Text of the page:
Bullet Graphs: 5 disadvanteges you can avoid

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What are Bullet Graphs and where are they used?

Key data overviews on dashboards are easier to understand by visualisation. The realisation is quite difficult, because standardised diagrams are uneligible for this function. Bullet Graphs, a special type of bar diagrams, have been especially developed by Stephen Few. Basically they are very suitable for  those purposes, but they hold some disadvantages in its common form (see illustration 1 and 2), which we have solved in our projects due to a modified, optimised form of visualisation.


Illustration 1: The components of a Bullet Graph as it is regularly used in dashboards

  • Bullet Graphs are a special form of bar diagrams
  • They compare a presented key figure with a target value
  • By using background colours, additonal information of quality will be allocated
  • Bullet Graphs are often used in dashboards. They save space and replace tachometer
  • Bullet Graphs can be aligned horizontally or vertically


Illustration2: Dashboards with Bullet Graphs as they are often recommended and used


 5 disadvantages of this Bullet Graph illustration

  • The graphics become confusing very quickly, because many detailed information is shared, which is not necessarily needed or partly not available at all. For example the quality statement “bad, okay, good”. This disadvantage mainly occurs when many Bullet Graphs are displayed on one page (list of key data).
  • Variations of the goal are not visualised and therefore difficult to see. The only part easy to read is, if the bar of the just value is overstepping the target value. For the viewer it still would be important if the overstepping is good or bad and how large the variation is.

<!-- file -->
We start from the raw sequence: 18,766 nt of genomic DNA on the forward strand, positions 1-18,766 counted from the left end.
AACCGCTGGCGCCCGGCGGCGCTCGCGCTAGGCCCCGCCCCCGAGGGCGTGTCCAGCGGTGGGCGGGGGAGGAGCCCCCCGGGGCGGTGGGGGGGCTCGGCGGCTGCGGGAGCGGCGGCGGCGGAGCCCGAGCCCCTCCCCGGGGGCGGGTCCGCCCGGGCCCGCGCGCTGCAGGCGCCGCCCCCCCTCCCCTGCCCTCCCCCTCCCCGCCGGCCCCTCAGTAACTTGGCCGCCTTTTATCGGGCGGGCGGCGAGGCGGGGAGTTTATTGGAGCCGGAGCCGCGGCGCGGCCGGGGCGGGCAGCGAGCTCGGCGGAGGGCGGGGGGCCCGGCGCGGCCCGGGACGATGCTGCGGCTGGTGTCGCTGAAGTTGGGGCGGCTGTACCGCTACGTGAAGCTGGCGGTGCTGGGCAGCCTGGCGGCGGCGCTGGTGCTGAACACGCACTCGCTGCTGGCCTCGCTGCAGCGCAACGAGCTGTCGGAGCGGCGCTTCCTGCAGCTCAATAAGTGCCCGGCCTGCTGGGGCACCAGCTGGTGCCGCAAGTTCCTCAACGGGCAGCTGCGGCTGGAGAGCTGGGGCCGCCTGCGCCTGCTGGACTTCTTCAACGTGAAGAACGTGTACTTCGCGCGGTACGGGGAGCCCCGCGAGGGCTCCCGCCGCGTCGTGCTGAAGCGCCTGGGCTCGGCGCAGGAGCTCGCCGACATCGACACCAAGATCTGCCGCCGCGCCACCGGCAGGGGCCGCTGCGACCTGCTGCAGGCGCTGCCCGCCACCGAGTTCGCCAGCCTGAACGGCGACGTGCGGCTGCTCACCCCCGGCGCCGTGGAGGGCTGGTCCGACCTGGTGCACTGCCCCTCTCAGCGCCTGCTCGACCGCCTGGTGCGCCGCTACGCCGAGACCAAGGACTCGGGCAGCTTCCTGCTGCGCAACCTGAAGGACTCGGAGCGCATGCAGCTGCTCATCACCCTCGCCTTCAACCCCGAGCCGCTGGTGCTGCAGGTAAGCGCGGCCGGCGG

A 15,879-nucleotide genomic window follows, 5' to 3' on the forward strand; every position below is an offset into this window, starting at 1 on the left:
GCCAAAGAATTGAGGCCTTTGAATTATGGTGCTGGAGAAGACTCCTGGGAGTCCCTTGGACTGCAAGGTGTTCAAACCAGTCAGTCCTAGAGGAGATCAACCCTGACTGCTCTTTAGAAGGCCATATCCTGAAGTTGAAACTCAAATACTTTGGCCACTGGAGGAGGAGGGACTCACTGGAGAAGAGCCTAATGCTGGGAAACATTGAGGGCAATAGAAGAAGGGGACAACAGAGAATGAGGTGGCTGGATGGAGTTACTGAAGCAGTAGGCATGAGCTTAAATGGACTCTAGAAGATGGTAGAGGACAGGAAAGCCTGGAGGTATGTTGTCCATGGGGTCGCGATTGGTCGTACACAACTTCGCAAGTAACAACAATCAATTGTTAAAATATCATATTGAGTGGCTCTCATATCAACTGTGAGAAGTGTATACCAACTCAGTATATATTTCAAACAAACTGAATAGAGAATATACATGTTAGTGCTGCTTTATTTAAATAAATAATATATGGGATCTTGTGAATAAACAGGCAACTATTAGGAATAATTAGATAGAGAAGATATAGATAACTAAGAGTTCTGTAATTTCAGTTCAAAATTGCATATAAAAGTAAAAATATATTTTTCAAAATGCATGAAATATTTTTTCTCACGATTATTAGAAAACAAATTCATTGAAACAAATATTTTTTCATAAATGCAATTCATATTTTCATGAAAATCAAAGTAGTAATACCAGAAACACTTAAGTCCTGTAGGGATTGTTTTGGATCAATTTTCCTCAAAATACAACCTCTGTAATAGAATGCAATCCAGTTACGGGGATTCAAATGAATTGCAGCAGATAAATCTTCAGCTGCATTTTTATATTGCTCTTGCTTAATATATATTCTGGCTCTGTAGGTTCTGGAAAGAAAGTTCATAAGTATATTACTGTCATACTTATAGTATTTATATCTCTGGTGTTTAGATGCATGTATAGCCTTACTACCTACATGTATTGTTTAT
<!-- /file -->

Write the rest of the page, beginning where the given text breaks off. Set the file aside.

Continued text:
• Coloured background areas distract the viewer from the main information, which is the bar of the just value and the target value. The coloured areas always look the same, no matter if the goal was reached or not. They rather disrupt the perception than to support it.
  • Background areas decrease the contrast towards the bar of the just value and target value. Thus, these essential graphical elements are difficult to see in the front.
  • Target areas are difficult to illustrate. In practice there are not only set target values (single values) for key data but often also for target areas. With this key data (KPI) the goal is considered achieved as long as the just value is between the minimum and maximum level of the target area.


How to ideally use the idea of Bullet Graphs in dashboards

For the use in dashboards we use a specially optimised form of Bullet Graphs (Illustration 3), which avoid the named disadvantages and bring additional visual features.


Illustration 3: Dashboard with Bullet Graphs recommended by chartisan


  • The simplified illustration without unnecessary background areas allows a quick overview
  • Indicated are the target values (single values) or target value areas (minimum/maximum level)
  • Variations will be highlighted in colours: positive (desired)= green, negative (undesired) = red. The extend of the variation is easily captured. Viewers immediately see where there is “a lot” red or green flashing.
  • The value caption is space-saving and clearly stored within the columns of the chart.
  • This optimised graphic form uses the strengths of the original Bullet Graphs and complements them with a visual drift indicator. The detail level has been reduced as much as possible, whereby these optimised Bullet Graphs are ideal for lists of key data.


By the way, we have managed and automised the displayed example with some tricks in Excel. As often the idea was key not the tool. Having said this, we hopefully could inspire you. Should you look for further good ideas for your reporting, contact us!